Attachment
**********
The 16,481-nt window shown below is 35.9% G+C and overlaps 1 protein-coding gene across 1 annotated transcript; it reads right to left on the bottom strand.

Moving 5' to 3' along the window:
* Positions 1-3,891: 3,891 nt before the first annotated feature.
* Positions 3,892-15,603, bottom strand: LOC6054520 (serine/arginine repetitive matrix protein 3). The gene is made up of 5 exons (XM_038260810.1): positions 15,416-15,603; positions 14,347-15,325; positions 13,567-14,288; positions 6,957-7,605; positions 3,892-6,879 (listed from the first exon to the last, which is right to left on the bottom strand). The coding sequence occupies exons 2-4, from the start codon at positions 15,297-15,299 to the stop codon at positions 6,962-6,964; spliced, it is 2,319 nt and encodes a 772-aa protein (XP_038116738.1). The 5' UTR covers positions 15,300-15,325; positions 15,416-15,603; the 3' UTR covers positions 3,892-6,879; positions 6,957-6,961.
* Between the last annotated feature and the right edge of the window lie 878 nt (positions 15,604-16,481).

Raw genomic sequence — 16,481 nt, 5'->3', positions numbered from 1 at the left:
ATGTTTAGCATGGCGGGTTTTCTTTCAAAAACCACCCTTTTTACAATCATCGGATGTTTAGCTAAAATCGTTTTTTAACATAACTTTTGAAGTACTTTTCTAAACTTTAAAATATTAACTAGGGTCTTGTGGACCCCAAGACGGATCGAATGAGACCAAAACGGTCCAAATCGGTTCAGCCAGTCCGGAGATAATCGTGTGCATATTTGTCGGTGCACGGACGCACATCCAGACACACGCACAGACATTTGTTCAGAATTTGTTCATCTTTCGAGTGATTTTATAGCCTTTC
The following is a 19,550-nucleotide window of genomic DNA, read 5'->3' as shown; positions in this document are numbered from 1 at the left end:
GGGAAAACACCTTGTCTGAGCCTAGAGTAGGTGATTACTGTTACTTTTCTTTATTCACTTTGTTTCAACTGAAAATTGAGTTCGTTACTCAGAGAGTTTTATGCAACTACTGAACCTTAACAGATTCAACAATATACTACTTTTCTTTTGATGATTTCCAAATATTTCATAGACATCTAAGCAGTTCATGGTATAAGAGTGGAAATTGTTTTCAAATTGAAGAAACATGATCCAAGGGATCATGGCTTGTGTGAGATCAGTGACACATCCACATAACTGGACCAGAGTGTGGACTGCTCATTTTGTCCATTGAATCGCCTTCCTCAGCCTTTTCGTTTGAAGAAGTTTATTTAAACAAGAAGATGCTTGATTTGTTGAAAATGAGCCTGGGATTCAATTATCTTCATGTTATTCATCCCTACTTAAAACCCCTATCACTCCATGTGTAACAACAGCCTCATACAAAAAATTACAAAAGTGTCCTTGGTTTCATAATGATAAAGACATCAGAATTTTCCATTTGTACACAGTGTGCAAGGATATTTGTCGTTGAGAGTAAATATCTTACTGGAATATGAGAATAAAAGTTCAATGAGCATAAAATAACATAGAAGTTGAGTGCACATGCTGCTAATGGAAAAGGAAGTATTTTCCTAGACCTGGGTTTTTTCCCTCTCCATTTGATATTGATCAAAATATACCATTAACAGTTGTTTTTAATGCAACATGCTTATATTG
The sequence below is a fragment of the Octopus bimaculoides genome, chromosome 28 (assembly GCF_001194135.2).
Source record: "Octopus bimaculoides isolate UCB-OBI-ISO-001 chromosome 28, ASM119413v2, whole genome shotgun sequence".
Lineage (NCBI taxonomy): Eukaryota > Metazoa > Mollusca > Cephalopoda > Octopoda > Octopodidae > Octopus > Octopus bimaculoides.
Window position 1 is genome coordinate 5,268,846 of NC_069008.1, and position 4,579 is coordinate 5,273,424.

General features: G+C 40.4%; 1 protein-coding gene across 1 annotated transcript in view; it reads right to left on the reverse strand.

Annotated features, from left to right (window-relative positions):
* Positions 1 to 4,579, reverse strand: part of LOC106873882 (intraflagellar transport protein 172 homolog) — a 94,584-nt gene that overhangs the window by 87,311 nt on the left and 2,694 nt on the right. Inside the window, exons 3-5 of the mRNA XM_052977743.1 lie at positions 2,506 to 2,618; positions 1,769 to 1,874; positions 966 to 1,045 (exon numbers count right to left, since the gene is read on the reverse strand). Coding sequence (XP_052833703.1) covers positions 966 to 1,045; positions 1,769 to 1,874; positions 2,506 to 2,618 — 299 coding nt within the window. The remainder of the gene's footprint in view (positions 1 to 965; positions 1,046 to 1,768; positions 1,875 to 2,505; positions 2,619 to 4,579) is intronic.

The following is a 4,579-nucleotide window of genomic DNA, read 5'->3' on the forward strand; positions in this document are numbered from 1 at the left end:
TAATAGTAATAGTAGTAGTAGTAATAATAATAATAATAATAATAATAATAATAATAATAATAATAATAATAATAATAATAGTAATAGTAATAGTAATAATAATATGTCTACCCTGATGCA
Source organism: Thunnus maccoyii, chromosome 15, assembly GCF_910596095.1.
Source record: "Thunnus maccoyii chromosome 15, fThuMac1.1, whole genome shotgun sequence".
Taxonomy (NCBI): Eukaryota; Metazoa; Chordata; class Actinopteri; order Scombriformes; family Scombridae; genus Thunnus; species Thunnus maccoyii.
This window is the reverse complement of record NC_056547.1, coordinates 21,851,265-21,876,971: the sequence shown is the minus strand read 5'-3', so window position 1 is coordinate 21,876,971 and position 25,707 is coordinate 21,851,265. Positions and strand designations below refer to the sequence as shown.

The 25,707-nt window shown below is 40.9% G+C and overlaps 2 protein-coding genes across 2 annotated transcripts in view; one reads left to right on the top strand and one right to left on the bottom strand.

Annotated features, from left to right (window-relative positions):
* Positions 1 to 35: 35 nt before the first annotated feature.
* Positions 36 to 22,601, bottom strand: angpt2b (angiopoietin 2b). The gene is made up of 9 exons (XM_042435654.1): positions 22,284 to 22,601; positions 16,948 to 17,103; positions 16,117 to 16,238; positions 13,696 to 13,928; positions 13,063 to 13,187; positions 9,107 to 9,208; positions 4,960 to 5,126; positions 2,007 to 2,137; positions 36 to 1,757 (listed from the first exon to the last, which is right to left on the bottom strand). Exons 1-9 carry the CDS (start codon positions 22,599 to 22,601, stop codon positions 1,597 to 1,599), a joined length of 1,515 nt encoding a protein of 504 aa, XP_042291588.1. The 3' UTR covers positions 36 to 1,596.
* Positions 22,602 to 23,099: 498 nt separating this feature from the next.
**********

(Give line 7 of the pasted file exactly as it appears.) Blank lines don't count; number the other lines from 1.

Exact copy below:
ATGTTTAGCATGGCGGGTTTTCTTTCAAAAACCACCCTTTTTACAATCATCGGATGTTTAGCTAAAATCGTTTTTTAACATAACTTTTGAAGTACTTTTCTAAACTTTAAAATATTAACTAGGGTCTTGTGGACCCCAAGACGGATCGAATGAGACCAAAACGGTCCAAATCGGTTCAGCCAGTCCGGAGATAATCGTGTGCATATTTGTCGGTGCACGGACGCACATCCAGACACACGCACAGACATTTGTTCAGAATTTGTTCATCTTTCGAGTGATTTTATAGCCTTTC